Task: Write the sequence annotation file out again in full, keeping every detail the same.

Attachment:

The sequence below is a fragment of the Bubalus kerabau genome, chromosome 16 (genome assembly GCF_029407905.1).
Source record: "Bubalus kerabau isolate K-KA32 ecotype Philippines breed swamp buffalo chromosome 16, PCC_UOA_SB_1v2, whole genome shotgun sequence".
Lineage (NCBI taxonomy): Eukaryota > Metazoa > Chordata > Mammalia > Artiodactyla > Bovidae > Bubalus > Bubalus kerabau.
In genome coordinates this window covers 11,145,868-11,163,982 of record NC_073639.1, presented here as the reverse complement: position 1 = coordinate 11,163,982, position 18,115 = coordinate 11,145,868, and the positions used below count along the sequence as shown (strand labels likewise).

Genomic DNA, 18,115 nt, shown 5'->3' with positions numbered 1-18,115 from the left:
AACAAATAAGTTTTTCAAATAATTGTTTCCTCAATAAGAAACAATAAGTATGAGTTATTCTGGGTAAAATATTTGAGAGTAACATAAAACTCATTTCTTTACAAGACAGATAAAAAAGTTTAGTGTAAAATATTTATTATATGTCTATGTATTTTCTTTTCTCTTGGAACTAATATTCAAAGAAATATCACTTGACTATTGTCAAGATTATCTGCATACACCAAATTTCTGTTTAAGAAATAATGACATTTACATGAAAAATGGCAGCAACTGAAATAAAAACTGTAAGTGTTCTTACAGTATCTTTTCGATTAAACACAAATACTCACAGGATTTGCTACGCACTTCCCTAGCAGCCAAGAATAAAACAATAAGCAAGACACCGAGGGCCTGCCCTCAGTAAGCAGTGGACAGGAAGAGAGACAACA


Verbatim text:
The sequence below is a fragment of the Bubalus kerabau genome, chromosome 16 (genome assembly GCF_029407905.1).
Source record: "Bubalus kerabau isolate K-KA32 ecotype Philippines breed swamp buffalo chromosome 16, PCC_UOA_SB_1v2, whole genome shotgun sequence".
Lineage (NCBI taxonomy): Eukaryota > Metazoa > Chordata > Mammalia > Artiodactyla > Bovidae > Bubalus > Bubalus kerabau.
In genome coordinates this window covers 11,145,868-11,163,982 of record NC_073639.1, presented here as the reverse complement: position 1 = coordinate 11,163,982, position 18,115 = coordinate 11,145,868, and the positions used below count along the sequence as shown (strand labels likewise).

Genomic DNA, 18,115 nt, shown 5'->3' with positions numbered 1-18,115 from the left:
AACAAATAAGTTTTTCAAATAATTGTTTCCTCAATAAGAAACAATAAGTATGAGTTATTCTGGGTAAAATATTTGAGAGTAACATAAAACTCATTTCTTTACAAGACAGATAAAAAAGTTTAGTGTAAAATATTTATTATATGTCTATGTATTTTCTTTTCTCTTGGAACTAATATTCAAAGAAATATCACTTGACTATTGTCAAGATTATCTGCATACACCAAATTTCTGTTTAAGAAATAATGACATTTACATGAAAAATGGCAGCAACTGAAATAAAAACTGTAAGTGTTCTTACAGTATCTTTTCGATTAAACACAAATACTCACAGGATTTGCTACGCACTTCCCTAGCAGCCAAGAATAAAACAATAAGCAAGACACCGAGGGCCTGCCCTCAGTAAGCAGTGGACAGGAAGAGAGACAACA